Brazilian president Luiz Inácio Lula da Silva joined the leaders of Mexico and Argentina in the framework of the G-20 summit in Korea to call on rich countries for a commitment to end the “currencies war” and ensure balanced growth out of the current crisis.
“Developed countries must increase their domestic demand, in contrast with US policy which is geared to promote domestic demand in developing countries,” said Lula in Seoul warning that if rich countries don’t increase consumption instead of promoting exports, “we’re heading for a major global collapse.”
“We can’t make decisions only thinking about us, without considering the impact on other smaller countries and with more fragile economies”, said Lula da Silva who is in Seoul with president-elect Dilma Rousseff.
The Brazilian president has been particularly critical of US policy and of China’s monetary and trade stances.
“That’s the easy way out of the crisis, forget the rest, but you can be sure we will end up bolstering protectionism,” underlined Lula da Silva.
Argentine president Cristina Fernandez addressing a business forum said that a currency war only pushes the crisis “from one country to another” and called for cooperation between rich and emerging countries.
“It seems absurd to put all the blame on the financial sector when we are facing a structural crisis in which capital privileges financial speculation over production,” said the Argentine president who added that “better than prescribe solutions” what is needed is to identify the real causes that led to the current situation.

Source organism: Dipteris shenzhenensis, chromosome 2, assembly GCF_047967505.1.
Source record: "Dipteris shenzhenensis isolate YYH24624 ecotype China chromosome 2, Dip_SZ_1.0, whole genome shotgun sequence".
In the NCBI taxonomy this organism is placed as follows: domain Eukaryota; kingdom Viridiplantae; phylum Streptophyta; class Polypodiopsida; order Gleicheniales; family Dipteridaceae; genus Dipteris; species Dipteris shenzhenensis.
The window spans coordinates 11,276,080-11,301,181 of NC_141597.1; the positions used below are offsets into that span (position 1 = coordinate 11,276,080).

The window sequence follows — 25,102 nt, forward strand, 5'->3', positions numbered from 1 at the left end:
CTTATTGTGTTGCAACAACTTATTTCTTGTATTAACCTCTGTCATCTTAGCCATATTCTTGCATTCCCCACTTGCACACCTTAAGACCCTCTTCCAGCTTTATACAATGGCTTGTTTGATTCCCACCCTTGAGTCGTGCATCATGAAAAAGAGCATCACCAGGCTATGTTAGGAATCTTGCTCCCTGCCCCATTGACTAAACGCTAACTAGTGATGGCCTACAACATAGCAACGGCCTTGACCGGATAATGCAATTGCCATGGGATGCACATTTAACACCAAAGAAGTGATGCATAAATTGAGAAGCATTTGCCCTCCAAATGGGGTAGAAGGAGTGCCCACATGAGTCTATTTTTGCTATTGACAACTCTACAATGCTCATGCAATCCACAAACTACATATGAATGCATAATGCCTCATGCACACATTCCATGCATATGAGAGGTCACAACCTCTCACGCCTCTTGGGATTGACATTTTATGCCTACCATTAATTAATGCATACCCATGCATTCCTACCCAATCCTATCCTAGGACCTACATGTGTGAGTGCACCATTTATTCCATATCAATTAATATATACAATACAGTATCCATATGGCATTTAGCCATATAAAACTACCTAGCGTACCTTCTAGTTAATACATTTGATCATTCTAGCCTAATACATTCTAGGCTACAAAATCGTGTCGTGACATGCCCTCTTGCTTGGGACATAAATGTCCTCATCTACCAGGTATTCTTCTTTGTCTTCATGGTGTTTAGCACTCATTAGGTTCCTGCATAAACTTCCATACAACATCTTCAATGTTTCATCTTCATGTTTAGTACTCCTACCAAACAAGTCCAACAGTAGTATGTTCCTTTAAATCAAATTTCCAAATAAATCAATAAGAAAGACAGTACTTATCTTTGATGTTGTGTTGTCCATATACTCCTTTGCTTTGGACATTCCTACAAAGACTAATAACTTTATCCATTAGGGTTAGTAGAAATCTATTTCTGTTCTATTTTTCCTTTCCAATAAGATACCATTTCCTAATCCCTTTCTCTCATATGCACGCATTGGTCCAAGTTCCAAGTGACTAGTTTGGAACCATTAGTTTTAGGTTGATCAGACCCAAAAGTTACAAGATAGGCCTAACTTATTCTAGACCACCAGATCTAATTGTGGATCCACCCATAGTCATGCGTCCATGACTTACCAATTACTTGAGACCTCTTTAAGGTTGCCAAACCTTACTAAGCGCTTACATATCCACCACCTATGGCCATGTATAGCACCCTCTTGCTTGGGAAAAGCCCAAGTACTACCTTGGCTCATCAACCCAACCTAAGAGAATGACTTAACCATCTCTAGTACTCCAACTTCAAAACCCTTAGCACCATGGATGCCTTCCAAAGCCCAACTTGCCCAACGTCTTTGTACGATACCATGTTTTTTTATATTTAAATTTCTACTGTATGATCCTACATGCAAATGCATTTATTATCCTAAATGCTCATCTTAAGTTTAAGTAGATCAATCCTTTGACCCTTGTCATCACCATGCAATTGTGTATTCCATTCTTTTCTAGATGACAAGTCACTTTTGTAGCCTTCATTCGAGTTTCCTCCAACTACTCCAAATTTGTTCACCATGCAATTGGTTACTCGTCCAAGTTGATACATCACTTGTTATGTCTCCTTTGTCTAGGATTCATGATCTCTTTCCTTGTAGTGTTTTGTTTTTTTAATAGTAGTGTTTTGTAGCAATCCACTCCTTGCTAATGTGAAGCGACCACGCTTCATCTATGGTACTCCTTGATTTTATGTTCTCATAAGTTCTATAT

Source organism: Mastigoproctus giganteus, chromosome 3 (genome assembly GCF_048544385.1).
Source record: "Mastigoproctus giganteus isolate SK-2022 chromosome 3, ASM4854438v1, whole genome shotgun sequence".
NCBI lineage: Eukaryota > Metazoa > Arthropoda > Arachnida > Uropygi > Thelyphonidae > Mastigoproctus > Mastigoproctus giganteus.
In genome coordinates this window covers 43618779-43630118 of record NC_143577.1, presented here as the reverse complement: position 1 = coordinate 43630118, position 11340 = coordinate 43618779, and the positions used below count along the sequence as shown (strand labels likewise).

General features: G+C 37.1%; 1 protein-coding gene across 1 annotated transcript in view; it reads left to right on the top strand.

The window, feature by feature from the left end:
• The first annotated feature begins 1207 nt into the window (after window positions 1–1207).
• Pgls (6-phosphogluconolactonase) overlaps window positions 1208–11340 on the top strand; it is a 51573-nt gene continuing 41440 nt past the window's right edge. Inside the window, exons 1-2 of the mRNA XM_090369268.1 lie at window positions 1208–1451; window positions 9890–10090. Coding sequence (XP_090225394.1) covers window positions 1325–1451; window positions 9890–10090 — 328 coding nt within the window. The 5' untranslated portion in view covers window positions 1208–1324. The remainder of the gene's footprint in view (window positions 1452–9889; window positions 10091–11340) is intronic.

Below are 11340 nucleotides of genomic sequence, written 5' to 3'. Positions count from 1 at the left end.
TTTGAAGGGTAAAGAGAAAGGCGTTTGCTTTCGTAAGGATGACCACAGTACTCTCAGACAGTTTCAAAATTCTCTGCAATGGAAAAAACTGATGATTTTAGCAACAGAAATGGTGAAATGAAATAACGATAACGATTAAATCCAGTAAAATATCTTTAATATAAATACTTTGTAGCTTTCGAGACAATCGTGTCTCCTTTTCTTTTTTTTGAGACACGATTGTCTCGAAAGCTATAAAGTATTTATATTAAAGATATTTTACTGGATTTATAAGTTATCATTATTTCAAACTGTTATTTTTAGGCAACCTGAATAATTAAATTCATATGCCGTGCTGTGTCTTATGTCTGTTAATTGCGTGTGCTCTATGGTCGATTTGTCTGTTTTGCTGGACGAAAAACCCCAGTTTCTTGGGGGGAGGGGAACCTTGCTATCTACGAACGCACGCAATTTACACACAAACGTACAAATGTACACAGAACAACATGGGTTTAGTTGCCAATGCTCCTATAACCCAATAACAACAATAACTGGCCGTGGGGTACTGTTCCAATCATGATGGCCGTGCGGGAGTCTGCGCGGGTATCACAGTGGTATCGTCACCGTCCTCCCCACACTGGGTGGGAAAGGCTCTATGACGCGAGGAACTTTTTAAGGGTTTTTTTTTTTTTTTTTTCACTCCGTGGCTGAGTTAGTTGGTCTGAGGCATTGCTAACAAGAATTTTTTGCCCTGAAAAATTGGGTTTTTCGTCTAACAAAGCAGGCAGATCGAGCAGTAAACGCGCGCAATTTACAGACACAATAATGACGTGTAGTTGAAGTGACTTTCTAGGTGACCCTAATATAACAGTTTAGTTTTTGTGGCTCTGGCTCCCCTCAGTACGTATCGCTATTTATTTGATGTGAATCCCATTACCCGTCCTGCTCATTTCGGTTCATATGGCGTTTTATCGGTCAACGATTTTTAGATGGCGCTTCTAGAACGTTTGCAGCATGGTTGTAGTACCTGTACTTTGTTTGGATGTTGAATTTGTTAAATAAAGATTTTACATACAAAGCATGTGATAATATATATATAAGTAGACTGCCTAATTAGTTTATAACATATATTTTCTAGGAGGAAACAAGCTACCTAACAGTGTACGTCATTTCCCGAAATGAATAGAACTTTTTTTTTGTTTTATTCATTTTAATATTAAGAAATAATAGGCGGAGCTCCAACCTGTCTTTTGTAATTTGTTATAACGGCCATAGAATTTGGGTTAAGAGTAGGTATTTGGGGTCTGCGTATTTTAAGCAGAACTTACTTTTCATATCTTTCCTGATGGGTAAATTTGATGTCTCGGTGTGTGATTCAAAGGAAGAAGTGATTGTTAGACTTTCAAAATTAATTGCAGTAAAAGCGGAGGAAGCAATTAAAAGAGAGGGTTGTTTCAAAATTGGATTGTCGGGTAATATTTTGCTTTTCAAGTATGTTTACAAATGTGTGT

Mexico was not so affirmative on the currencies issue, although rejecting “artificial devaluations” it favors a system that blends market conditions with “macroeconomic fundamentals” of each country.
Mexico that will host the G-20 in 2012 also asked for moderation in fiscal misbalances since they are “a great impediment for growth”.
However Mexico will be more interested in giving an advance of the UN Climate Change summit scheduled for the end of the month in Cancun.
“It’s essential to address the G20 leaders since they represent almost 80% of world GDP and the countries most responsible for carbon dioxide emissions,” according to Mexican sources.
“We are at a crucial point: we adapt to a way of life that stops climate change or global warming with permanently alters our way of life”, said President Felipe Calderón.
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